Saturday, May 19, 2007

Does Europe Prefer Military Force?

There is an interesting opinion piece called Europe's Choice in the Jerusalem Post.

It concerns the response to Iran's nuclear program as it surpasses the final technological hurdles.

Strikingly, ElBaradei has declared that Iran has already passed the technological "point of no return" concerning enrichment. What Iran is really racing for, however, is a strategic "point of no return" - when the world concludes that a nuclear Iran is no longer preventable, but must be accommodated.

This point has not yet been reached, but is fast approaching. There is only a short time left to drastically tighten international sanctions, in a last-ditch effort to avoid having to choose between military action and a nuclear Iran.

The last paragraph highlights a scenario that repeats itself throughout modern history: kicking the can down the road will only make it worse later.

The US is enacting tougher and tighter laws concerning divestment from Iran.

So what is Europe doing?

A US Congressional report found that firms such as France's Total, Royal Dutch Shell, Italy's ENI and Inpex of Japan have invested more than $100b. in Iran's energy sector since 1999. Such investments must stop.

European foreign policy chief Javier Solana said recently, "Iran is steadily moving toward nuclear weapons capability, and the negotiations are not working... But this doesn't mean war.... You have to resist the urge to strike out militarily, which could even be worse than Iran gaining nuclear weaponry.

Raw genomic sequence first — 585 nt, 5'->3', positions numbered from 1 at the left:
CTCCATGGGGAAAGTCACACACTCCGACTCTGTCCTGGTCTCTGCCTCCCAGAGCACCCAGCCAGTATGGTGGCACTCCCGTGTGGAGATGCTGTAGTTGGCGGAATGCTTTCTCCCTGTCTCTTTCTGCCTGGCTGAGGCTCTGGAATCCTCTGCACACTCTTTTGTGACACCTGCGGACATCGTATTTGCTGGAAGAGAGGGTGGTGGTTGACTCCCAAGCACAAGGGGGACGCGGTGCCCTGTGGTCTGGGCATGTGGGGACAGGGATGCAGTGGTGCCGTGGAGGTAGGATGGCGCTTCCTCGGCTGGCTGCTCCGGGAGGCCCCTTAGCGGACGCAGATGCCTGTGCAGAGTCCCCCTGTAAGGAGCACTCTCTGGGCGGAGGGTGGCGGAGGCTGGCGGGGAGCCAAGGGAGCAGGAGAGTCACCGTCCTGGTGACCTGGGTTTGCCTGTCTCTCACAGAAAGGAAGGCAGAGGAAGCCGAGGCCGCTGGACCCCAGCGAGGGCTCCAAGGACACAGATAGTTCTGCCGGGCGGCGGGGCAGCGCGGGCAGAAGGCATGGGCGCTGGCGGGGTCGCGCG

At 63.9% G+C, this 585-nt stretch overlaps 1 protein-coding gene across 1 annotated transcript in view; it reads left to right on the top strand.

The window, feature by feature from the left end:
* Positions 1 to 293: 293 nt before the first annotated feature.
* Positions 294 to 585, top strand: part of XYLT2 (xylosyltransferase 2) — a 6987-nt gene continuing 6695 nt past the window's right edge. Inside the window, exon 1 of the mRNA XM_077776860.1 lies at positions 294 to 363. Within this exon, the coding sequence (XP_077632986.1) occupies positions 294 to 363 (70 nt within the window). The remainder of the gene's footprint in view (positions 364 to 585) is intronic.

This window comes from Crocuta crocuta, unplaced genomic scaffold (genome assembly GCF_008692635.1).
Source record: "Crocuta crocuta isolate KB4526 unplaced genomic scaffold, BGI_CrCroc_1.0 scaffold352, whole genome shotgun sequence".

The choice is Europe's:
Actually, it is in Europe's hands whether Iran's challenge means war or not. Europe must choose between its commercial interests and its desire to avoid war. If the US and Israel are left with no option but military action, European shortsightedness will be to blame. Europe needs no further UN resolutions to act; it needs to decide to divest itself from Iran.
As the moment of truth approaches, there is an increased transparency about Europe's choices:
  • Naivety: Assume that Iran won't use their nuclear weaponry for blackmail or a Second Holocaust. Re-badged as Iranian Roulette.
  • Appeasement: Stall. Delay. Pretend diplomacy still has a chance. Learn to live with a nuclear Iran. Israel gets fed to the crocodile first.
  • Ruthlessness: Business with Iran is more important than Israel. "Sorry, Zionists, but we have to protect our economies and keep people employed."
  • Confrontation: Divest from Iran, stand with Israel and the US, take some heat but force Iran to back down on its nuclear program.
The first three choices will increase the chances of large-scale military action from the US or Israel or both, because they do not address Iran's nuclear program.

The last choice is the only one that actually attempts to prevent Iran from going nuclear, and thereby reduces the need for a pre-emptive strike.

If the pacifist non-confrontational instinct of Europe prevails, it will likely result in confrontation and conflict.

It's deja vu all over again.

Expect Europe to subsequently turn around and condemn the actions of the US and Israel in their actions to eliminate an existential threat to Israel.

Perhaps Europe does prefer military force - albeit not by its own military - if it consciously chooses naivety, appeasement or ruthlessness.

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